The Death of Discovery: Goes Bye Bye

Matt Geraghty   May 10, 2010
Digital music as far as the eye can hear. (Image via Kables)

Over a year ago I posed some important questions in my post Miles Ahead of the Rest? regarding the future of, the innovative digital music service.

“Is it too good to be true? 6 million songs for free without the guilt of illegal downloading? Your entire music collection stored in the cloud, accessible from any browser? And a streamlined user experience to boot?”

Well it took about a year to answer but, yes, it IS too good to be true.  In a blow to music discovery, Lala just announced it will be shut down later this month by Apple who recently purchased them for a cool $80 million.

Lala subscribers who had thousands of web songs in their collection will now have to buy all of them again at iTunes — for likely  ten times the price, unless iTunes launches a similar cloud feature and pricing model.

Many think there is a big iTunes cloud announcement looming, yet if they really had their new digital refugees in mind, why not offer to migrate all of Lala user content into the new iTunes cloud rather than simply issue credit?

And what happened to the great Lala feature called Music Mover that transferred all of your iTunes collection into  Users should be able to use that to transfer your web collection right back into iTunes, right?  Not so much.

The greatest opportunities with digital music lie in allowing people to tell other people about music they love.  Word of mouth is beneficial both for artists and fans.  This is where Lala had a big leg up with music feeds, the ability to follow friends, and Facebook embeddable  songs and playlists.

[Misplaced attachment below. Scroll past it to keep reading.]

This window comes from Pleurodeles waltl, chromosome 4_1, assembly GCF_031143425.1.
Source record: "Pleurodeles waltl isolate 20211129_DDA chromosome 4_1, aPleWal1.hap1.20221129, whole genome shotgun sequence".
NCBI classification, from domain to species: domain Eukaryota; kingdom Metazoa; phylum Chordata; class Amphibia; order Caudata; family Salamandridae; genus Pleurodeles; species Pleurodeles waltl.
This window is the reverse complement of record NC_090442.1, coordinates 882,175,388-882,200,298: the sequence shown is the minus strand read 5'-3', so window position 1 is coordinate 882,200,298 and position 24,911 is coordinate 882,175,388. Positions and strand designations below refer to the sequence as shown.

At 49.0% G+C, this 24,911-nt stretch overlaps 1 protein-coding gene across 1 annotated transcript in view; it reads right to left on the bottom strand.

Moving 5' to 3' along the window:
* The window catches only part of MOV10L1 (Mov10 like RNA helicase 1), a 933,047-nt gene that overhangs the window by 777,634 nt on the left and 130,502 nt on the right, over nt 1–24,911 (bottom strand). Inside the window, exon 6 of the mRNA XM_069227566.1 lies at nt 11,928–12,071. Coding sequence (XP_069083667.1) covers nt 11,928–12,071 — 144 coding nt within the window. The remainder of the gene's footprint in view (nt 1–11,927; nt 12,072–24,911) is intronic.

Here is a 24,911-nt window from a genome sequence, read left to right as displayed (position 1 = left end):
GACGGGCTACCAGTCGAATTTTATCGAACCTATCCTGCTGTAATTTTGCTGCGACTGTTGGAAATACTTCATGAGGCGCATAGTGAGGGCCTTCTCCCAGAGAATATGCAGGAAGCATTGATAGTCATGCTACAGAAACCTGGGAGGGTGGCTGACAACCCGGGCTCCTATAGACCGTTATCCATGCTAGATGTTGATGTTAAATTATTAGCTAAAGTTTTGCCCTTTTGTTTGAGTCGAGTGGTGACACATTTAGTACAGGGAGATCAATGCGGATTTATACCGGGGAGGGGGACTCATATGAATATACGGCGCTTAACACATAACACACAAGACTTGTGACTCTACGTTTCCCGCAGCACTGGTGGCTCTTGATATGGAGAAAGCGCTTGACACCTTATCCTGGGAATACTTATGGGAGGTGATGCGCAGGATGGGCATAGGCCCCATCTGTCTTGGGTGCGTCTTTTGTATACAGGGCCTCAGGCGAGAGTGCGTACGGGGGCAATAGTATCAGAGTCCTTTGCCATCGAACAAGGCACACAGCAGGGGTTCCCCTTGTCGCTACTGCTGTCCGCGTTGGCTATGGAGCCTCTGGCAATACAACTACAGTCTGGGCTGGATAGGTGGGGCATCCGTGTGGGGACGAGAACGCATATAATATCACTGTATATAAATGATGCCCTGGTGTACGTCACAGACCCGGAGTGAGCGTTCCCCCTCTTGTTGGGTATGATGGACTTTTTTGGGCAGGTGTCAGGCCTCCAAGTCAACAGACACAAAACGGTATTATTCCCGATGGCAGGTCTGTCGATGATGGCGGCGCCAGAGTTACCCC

The major European player in the music discovery space has been Spotify— the web cloud music service that provides you with access to 8 million songs and a robust set of social features and functionality.  Just ask anyone in the UK and they’ll be raving about it.  It’s not about ownership — but access.  It’s about enabling social collaboration, sharing, wireless syncing, and the iPhone/iTouch premium app. And it’s free too.

Spotify is due to hit the U.S. market sometime this year. Hopefully it will be launched with some of the more user-centric features we grew to love with  Or perhaps iTunes will roll out a new version with all the pricing, features and functionality that we had with Lala. After all with an overwhelming majority of music being consumed via illegal downloads (95 percent in 2008), the service that can best encourage illegal-file sharers to migrate to a legal model will likely be the most transformative for the music industry at large.  That too will be good news for artists and fans alike.

Lala — Rest in peace.


8 Responses

  1. Walk_the_walk says:

    What many LALA.COM users and fans may not realize is that this is probably a Federal Anti-trust violation. Buying up and shutting down effectively eliminates the competition, with no promise by Apple to replace it any time soon. As you mention, Apple charges 10X more for each song.